Go to  Advanced Search

Please note that cIRcle is currently being upgraded to DSpace v5.1. The upgrade means that the cIRcle service will *not* be accepting new submissions from 5:00 PM on September 1, 2015 until 5:00 PM on September 4, 2015. All cIRcle material will still be accessible during this period. Apologies for any inconvenience.

Building information modeling for construction applications : formwork installation and quantity takeoff

Show simple item record

dc.contributor.author Amiri, Helia
dc.date.accessioned 2012-09-10T17:58:01Z
dc.date.available 2012-09-10T17:58:01Z
dc.date.copyright 2012 en
dc.date.issued 2012-09-10
dc.identifier.uri http://hdl.handle.net/2429/43194
dc.description.abstract Recent advancements in Building Information Modeling (BIM) hold great promise for addressing the challenges of the construction industry by allowing project teams to ‘test out’ a design prior to construction. The projects that have successfully implemented BIM demonstrate numerous benefits, including increased design quality, improved field productivity, cost predictability, less rework, and reduced construction cost and duration. However, much of the research to date has focused more on the preconstruction phase with less research on uses for the construction phase, The goal of this research was to evaluate specific uses of BIM in the construction phase of the project. I investigated two construction applications of BIM: (1) BIM for developing lift drawings to support formwork construction on the BC Hydro Substation project, and (2) BIM for quantity takeoff to support life-cycle assessment (LCA) and construction cost estimating on the Pharmaceutical Sciences project. The BC Hydro project provided an opportunity to examine the use of BIM for the field crew. I developed 3D coordinated lift drawings that conveyed the necessary information for forming the components accurately and clearly. I believe that creating the lift drawings increased the crew’s productivity by providing the necessary information for building a component, resolving conflicts prior to construction, and reducing mistakes. I evaluated the use of BIM for quantity takeoff using the Pharmaceutical Sciences project. I evaluated two BIM-based and one 2D-based quantity takeoff software, and based on several parameters of importance to cost and sustainability consultants. I found that calculating quantities from a BIM model is faster and more accurate as long as the model is created correctly and accurately to suit the needs of the users. This thesis provides evidence for the benefits of BIM for construction uses at different stages in the project. The BC Hydro case study provides significant detail on how a BIM can be utilized by construction field personnel. The Pharmaceutical Sciences project demonstrates the benefits and challenges of utilizing a BIM for quantity takeoff. More case studies are needed to demonstrate the benefits of BIM for different applications in the project delivery process to enable more widespread BIM adoption. en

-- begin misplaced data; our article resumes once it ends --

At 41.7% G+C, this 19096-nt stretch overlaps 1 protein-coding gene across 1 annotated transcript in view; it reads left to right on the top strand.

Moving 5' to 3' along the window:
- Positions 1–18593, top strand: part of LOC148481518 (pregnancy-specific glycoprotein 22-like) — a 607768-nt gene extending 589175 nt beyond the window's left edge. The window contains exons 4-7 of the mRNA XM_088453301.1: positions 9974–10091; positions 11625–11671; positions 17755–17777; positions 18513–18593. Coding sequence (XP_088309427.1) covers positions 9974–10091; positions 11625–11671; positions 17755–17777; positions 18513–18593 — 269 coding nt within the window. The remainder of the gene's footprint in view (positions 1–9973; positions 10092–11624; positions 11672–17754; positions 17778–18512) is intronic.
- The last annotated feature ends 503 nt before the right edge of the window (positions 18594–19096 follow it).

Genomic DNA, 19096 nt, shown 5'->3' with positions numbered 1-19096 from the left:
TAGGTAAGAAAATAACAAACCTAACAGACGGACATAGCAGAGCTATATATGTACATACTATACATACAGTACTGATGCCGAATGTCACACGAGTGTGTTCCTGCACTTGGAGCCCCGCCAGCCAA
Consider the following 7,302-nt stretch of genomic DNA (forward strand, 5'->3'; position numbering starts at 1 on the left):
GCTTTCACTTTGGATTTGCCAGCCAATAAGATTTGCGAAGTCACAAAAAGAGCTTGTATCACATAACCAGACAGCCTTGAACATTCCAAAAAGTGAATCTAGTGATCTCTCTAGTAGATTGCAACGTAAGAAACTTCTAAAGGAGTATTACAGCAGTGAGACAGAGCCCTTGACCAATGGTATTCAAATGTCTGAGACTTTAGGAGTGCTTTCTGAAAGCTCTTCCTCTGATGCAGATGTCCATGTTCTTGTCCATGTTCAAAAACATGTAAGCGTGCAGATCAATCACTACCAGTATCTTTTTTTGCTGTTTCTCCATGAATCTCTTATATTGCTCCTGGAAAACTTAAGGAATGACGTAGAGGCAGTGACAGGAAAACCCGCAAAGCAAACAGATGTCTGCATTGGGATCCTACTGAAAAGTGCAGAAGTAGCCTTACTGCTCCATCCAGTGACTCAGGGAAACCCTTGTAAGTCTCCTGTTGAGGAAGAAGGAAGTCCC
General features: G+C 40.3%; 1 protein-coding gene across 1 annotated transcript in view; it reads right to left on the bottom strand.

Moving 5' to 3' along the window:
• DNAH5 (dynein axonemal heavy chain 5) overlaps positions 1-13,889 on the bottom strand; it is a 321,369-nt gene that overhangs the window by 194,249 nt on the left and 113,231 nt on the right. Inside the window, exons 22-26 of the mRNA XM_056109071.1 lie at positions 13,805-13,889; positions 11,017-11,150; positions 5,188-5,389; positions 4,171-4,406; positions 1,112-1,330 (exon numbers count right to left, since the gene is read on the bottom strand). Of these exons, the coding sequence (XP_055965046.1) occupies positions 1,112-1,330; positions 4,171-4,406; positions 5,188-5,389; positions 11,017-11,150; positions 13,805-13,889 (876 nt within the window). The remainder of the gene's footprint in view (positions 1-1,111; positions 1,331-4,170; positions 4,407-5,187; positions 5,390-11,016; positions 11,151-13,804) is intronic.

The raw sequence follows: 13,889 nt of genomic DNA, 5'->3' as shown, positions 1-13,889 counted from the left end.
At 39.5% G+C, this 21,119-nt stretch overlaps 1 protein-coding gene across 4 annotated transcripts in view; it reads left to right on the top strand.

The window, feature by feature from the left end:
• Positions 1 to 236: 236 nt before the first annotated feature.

dc.language.iso eng en
dc.publisher University of British Columbia en
dc.relation.ispartof Electronic Theses and Dissertations (ETDs) 2008+ en
dc.title Building information modeling for construction applications : formwork installation and quantity takeoff en
dc.type Text en
dc.degree.name Master of Applied Science - MASc en
dc.degree.discipline Civil Engineering en
dc.degree.grantor University of British Columbia en
dc.date.graduation 2012-11 en
dc.type.text Thesis/Dissertation en
dc.description.affiliation Applied Science, Faculty of
dc.degree.campus UBCV en
dc.description.scholarlevel Graduate en

Files in this item

Files Size Format Description   View
ubc_2012_fall_amiri_helia.pdf 44.36Mb Adobe Portable Document Format   View/Open

This item appears in the following Collection(s)

Show simple item record

All items in cIRcle are protected by copyright, with all rights reserved.

UBC Library
1961 East Mall
Vancouver, B.C.
Canada V6T 1Z1
Tel: 604-822-6375
Fax: 604-822-3893